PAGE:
Monday, March 16, 2009

The Senate prepares to vote

An idea came to me the other day how to make the Senate a player character within the Roman Campaign. I thought I'd design a voting method that allows independent choices to be made with in the decision round of the game turn.
Two players pick five tablets from a bag and arrange them face down on the table. Next, they take it in turns to flip them over. There are ten for Secundus, ten for Alanicus, ten for Rome and ten Veto's. The pile with the most tablets wins the vote and the army of the Senate marches on the elected result.
To add a little extra fun to the election results, there are two Army tablets. These are the favour and weight of the army. If a player picks one of these he can put it on any pile he chooses, thus giving the army's influence to a vote. There is also a master Veto tablet, this represents the casting vote of Plaudicus who as Consul has the heaviest vote. If this tablet is laid, the whole Senate has to be returned into the bag and the voting starts again.
There is also a tablet with II painted on it, if this is laid then it must be returned to the bag and two others picked in it's place. It may sound very simple (like most of my ideas and rules) but it's great fun and really works. In fact it's probably more fun than rolling on the table of the gods and I never thought I'd ever say that!


Almost Anonymous said...

Great idea, and it's great to be back in Roman times!

What would happen if most votes were for Rome - would the Senate's army stay put?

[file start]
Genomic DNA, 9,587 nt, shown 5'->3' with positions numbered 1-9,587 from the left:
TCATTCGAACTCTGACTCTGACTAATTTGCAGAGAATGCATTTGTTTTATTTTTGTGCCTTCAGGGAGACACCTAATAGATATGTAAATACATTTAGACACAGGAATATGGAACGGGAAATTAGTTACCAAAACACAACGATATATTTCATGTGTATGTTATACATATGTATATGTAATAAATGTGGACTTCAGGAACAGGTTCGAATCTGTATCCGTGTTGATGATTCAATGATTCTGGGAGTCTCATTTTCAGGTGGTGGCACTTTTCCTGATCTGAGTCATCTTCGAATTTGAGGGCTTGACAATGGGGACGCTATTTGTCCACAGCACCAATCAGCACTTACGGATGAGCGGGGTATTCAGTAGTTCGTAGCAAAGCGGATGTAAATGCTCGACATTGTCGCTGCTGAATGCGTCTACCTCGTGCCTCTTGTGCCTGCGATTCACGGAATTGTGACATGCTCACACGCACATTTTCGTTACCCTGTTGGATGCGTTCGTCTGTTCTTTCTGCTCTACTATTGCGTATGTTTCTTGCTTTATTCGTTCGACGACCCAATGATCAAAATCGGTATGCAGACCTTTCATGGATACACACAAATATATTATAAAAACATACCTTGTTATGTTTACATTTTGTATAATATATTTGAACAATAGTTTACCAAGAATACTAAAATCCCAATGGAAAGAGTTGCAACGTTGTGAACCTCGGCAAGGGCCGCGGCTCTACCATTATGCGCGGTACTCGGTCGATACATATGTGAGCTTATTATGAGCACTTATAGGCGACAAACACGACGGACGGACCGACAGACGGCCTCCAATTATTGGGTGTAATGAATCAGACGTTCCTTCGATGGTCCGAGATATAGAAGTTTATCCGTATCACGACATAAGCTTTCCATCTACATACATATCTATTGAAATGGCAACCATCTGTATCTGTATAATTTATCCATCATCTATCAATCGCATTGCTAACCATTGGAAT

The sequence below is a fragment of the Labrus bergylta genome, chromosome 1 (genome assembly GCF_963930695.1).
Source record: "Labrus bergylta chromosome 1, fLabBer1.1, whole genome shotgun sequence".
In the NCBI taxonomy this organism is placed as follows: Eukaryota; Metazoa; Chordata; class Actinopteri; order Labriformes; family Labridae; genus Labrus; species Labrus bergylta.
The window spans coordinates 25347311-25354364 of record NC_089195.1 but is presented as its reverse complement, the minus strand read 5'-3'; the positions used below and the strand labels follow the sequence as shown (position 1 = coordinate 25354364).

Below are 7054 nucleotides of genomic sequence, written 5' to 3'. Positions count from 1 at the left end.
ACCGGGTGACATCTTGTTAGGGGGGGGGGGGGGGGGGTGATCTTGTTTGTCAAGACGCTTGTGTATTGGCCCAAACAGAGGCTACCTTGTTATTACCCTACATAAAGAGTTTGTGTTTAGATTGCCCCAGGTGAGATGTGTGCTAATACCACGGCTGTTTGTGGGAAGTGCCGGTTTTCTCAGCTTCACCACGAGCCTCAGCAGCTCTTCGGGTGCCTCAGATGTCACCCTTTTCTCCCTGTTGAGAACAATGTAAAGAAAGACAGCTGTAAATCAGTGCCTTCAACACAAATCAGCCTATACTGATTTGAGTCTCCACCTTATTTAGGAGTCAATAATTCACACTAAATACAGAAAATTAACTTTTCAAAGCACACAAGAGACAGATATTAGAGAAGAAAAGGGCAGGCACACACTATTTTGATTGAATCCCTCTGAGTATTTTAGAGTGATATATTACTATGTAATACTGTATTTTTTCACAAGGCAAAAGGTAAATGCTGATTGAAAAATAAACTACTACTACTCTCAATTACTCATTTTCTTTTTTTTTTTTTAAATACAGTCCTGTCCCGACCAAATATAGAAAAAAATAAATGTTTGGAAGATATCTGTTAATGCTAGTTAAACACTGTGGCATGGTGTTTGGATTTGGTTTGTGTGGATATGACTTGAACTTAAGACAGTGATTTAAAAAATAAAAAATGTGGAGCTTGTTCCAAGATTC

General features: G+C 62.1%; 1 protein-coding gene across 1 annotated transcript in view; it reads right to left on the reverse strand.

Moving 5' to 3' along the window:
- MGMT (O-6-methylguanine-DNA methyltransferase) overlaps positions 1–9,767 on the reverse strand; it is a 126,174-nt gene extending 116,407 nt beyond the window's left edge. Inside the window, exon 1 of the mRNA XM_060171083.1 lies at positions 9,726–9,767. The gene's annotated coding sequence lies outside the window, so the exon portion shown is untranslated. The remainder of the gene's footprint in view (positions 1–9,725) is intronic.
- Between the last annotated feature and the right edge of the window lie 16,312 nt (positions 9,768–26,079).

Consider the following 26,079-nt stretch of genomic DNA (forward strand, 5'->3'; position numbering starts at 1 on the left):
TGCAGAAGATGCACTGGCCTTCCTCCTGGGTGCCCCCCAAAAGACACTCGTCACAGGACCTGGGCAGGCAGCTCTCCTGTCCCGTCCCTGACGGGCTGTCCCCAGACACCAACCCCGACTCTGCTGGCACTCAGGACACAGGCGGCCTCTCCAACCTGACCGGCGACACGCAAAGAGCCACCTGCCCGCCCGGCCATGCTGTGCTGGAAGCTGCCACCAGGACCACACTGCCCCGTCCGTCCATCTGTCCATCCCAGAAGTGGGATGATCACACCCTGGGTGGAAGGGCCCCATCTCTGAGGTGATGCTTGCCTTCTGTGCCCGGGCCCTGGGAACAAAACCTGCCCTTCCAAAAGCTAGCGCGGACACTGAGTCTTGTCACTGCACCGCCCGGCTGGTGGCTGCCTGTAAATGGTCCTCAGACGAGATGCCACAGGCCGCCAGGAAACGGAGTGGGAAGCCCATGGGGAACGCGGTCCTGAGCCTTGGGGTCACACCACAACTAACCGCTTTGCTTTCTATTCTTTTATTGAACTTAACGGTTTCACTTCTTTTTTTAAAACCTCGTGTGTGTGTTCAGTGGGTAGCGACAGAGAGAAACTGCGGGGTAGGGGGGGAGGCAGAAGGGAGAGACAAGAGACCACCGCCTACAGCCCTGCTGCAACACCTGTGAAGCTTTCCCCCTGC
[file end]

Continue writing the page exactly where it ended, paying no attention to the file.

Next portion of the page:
Also, if most votes were vetoes, what would happen?

Finally, what is in the Senate's army, and where is it stationed?


Almost Anonymous said...

P.S.: What did you make the vote tablets out of?


Secundus said...

The senate's army is stationed with Tullus at the moment, I'm not sure if Tullus is able to continue the game at the moment, so was trying to think of a way to carry on with three players.
If Rome is voted for, then the army, (stationed in Gaul at the moment) would march on Rome. The player controlling Rome stands a double chance of being marched opon. Poor old secundus again.

when most of the votes are Vetoes then the Senate decides not to act aggressively that round on the map but can still buy resources and move troops around. This is done by me as the Game's host.

I made the tablets of of Daz which is a type of air drying clay. When they were dry I painted them then dipped them in Quickshade to toughen them up. I was going to just make them out of foam core but thought I'd spend a little time on them to tie them into the games setting.

BigRedBat said...

Nice idea! I might try a variant on that, myself. I'd be tempted to give most of the votes to the army, though!

I've been thinking about designing a system to determine which side units come in on, in a Civil War, and how they might change sides along the way. Not easy at all...


Sire Godefroy said...

I'm very interested in details of your campaign system - so, thanks for the insights! Hopefully more to come?

Also good to see you following the path to Rome again. Keep it up!


Secundus said...

My true passion is all things Rome but I have started to dabble in other eras recently. However, I soon return to mother Rome in the end.

Snickering Corpses said...

That's really brilliant. I might use something like this myself. What a lovely solution for decision making.

Secundus said...

Thanks, I have improved the voting process since this post was writen and now it's ready. I will post the new Senate rules soon.

Almost Anonymous said...

Yes, please post the new rules!


Adelaide Gamer said...

Hey - go Plaudicus! I still have a soft spot for this guy and, at the moment, can relate to his having a veto vote due my own RK Stewardship experience.

Hope he gets to use it!